Are you curious to know how to say cheers in French? If you want to make a good impression on your friends, then you better start learning French so that you can use some expressions when making a toast!
You might already be aware of some expressions to use with your friends, but if you go to Paris or go out with other French people, it’s better to know several ways to make a toast rather than just one!
So, let’s get started on how to say cheers in French and the best way to learn French!
How To Say Cheers In French In Different Ways
It’s possible to use different expressions to say cheers in French. In fact, you should be able to differentiate between a toast at a formal gathering vs a casual meeting with friends. Formal situations require proper expressions to make sure you do not appear impolite.
French people cheer by wishing each other good health. In general, you can use the word “santé” to do that. After saying those words, it is common to clink glasses with the other people present!
Here are more expressions to use when cheering:
- Porter un toast – Let’s make a toast (formal)
- Portons un toast – We should make a toast
- Lever nos verres à… – To raise our glasses to… (formal)
- À ta santé – To your health (used with one other person)
- À votre santé – To your health (used with more than one person)
- À la nôtre – To ours health (literally translates to “to ours”)
- À la tienne – To your health (literally translates to “to you,” singular informal)
- À la votre – To your health (plural)
- On trinque? – Shall we toast? (casual)
- Trinquer à… – To toast someone
How To Use French Cheers Words
During special occasions, such as weddings, dinner parties, and business celebrations, when wishing to toast to the guest or the host, you can use the following expressions:
- Porter un toast à ceux qui sont ici aujourd’hui – Toast to the ones here today
- Lever nos verres à nos nouveaux amis – Raise your glass to our new friends
- Levez votre verre au nouveau couple marié – Raise your glass to the new married couple
If you are making a generic toast in an informal setting, you can use santè in different variations. For example:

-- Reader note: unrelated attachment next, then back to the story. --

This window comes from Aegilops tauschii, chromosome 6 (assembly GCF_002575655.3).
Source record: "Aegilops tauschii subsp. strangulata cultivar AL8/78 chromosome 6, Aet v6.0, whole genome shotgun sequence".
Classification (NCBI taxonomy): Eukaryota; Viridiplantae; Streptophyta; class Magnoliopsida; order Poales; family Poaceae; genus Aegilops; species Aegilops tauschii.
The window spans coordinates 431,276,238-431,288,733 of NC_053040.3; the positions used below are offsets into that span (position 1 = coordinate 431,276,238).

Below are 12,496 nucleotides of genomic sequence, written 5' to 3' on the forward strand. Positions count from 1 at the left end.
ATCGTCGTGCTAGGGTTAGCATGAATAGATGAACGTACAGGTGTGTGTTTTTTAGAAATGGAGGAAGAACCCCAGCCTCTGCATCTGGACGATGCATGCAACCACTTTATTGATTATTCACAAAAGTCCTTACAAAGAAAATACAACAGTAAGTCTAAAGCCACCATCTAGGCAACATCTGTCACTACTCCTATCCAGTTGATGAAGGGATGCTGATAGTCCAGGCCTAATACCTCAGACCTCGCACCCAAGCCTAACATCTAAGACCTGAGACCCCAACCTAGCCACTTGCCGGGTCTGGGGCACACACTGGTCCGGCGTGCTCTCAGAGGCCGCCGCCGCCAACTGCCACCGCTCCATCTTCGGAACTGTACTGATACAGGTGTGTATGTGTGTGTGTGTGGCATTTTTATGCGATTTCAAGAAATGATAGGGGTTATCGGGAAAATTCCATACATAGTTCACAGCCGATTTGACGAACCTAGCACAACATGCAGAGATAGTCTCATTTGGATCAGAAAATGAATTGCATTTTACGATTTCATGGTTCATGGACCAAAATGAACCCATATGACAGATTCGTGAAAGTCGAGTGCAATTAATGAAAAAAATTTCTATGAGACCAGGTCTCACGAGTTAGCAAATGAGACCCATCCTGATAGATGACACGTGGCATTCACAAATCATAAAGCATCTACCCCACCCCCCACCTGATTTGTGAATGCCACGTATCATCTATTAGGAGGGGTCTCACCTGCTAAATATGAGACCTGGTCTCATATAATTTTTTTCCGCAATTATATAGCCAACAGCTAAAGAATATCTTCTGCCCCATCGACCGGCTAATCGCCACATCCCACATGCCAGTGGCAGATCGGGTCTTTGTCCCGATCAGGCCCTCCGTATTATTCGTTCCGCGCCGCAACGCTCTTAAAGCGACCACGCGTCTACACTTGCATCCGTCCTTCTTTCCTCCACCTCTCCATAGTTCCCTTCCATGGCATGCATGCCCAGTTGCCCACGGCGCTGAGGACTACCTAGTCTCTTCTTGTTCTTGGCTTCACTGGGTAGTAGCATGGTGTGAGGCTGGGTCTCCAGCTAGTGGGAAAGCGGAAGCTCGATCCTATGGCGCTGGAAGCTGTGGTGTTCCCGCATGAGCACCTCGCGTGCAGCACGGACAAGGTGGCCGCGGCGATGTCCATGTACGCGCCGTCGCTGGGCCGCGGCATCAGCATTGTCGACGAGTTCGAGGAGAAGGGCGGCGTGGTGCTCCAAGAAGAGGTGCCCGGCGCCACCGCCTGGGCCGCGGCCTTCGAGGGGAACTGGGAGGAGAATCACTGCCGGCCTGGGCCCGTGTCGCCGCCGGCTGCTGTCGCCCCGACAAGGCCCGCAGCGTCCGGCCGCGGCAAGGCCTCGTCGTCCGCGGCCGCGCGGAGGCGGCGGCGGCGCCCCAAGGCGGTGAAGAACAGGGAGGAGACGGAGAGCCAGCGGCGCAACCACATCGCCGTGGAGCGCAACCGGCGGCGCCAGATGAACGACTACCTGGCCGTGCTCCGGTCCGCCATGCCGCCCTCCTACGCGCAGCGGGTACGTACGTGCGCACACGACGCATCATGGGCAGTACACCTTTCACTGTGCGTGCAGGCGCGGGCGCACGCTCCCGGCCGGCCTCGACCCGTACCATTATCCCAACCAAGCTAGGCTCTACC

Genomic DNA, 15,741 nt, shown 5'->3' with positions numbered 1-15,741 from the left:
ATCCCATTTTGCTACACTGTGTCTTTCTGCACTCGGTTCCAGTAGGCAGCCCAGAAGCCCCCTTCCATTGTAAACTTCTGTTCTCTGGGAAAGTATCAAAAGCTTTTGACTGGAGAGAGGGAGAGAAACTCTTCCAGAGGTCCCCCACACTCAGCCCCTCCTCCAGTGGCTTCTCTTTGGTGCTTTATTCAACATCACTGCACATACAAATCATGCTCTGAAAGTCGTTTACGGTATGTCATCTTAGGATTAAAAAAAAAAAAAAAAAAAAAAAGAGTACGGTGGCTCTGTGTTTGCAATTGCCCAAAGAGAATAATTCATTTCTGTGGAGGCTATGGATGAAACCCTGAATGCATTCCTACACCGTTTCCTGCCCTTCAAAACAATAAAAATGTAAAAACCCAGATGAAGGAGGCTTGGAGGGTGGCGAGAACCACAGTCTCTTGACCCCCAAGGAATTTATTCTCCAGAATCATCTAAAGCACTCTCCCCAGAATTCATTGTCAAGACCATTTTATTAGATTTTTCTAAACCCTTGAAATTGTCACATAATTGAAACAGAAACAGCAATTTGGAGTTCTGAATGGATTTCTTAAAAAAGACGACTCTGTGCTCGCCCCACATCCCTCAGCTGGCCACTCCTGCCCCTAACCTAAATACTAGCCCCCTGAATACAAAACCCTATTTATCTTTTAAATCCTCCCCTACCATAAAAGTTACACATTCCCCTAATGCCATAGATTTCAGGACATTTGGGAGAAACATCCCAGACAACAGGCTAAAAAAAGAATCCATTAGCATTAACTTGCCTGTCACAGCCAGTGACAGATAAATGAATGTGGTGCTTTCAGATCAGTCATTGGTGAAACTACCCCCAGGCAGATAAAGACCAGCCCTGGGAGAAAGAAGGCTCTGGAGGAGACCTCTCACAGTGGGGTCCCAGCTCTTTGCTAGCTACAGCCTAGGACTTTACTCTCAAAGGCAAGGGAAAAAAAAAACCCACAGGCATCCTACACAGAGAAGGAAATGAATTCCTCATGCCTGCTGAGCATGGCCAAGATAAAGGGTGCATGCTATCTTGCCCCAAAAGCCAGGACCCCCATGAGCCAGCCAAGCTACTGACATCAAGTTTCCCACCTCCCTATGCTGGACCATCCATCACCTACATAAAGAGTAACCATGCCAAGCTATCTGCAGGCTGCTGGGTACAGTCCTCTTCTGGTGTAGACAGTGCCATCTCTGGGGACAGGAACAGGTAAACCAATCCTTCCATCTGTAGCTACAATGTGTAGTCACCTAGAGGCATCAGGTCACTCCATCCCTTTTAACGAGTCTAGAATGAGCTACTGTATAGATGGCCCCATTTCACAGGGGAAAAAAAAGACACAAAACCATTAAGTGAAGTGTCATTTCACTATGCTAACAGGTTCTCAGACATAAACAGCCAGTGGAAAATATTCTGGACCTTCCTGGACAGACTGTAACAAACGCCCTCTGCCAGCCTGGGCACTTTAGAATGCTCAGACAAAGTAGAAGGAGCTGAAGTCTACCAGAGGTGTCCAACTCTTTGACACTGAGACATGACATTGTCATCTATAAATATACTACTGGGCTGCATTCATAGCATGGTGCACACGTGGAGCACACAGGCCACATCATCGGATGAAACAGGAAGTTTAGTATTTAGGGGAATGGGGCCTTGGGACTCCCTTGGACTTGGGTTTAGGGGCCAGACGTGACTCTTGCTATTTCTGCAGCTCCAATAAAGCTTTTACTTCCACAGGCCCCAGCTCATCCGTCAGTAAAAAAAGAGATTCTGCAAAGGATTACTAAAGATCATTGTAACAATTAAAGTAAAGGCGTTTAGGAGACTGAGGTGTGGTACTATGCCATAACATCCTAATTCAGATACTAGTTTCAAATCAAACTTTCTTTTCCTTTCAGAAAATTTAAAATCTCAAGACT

- Santè – Good health
- À ta santé – To your health (very informal)
- À votre santé – To your health (plural)
Other examples include:
- À la tienne [insert name here] – To [insert name here]
- À la nôtre – To us
- À la vôtre – To you (plural, used for the whole group)
Before drinking, people often clink their glasses together while making eye contact. After the glasses clink and you have finished exchanging cheers, it is then time to take the first sip. Only after that can you put your glass down on the dinner table or you can continue drinking!
During New Year’s Eve, when it comes to the moment to toast in French, you can use the word “santè.”
Rules To Follow When Saying Cheers In French
To be polite and show good manners, there are specific rules you should follow when making a toast in French. French people follow certain rituals, which means that failing to do so is frowned upon.
Here are some guidelines to follow in case you find yourself toasting with French people:
- It is considered good manners to look into the other person’s eyes when making a toast
- Do not add ice cubes to a wine glass (this is considered bad taste because ice melts quickly, which will dilute the wine and change the taste)
- Everyone should toast before anyone drinks from the glass (in other words, you should only start drinking once everyone has finished exchanging cheers)
- Do not cross your arms and/or glasses with others
- Do not toast with water or soft drinks
While crossing your arms and/or glasses with others and toasting with water or soft drinks might not sound like a big deal to you, it’s considered bad luck to do so in France!
What Does The Frech Expression “Cul Sec” Mean?
Another tradition you should know about when toasting in French is the expression, “cul sec.” This expression literally translates to “dry a**.”
This expression indicates that you have emptied your glass. However, this typically refers to drinking the contents all in one gulp!
For example, you might encounter this sentence when in France:
- Et bien, cul sec ma fille – Well, drink up, girl
- Allez, on fait cul sec – Okay, let’s drink up
Instead of “cul sec“, you might also ear:
- Boire un verre d’une seule traite – To drink a glassful in one gulp
Isn’t that a fun expression to know?
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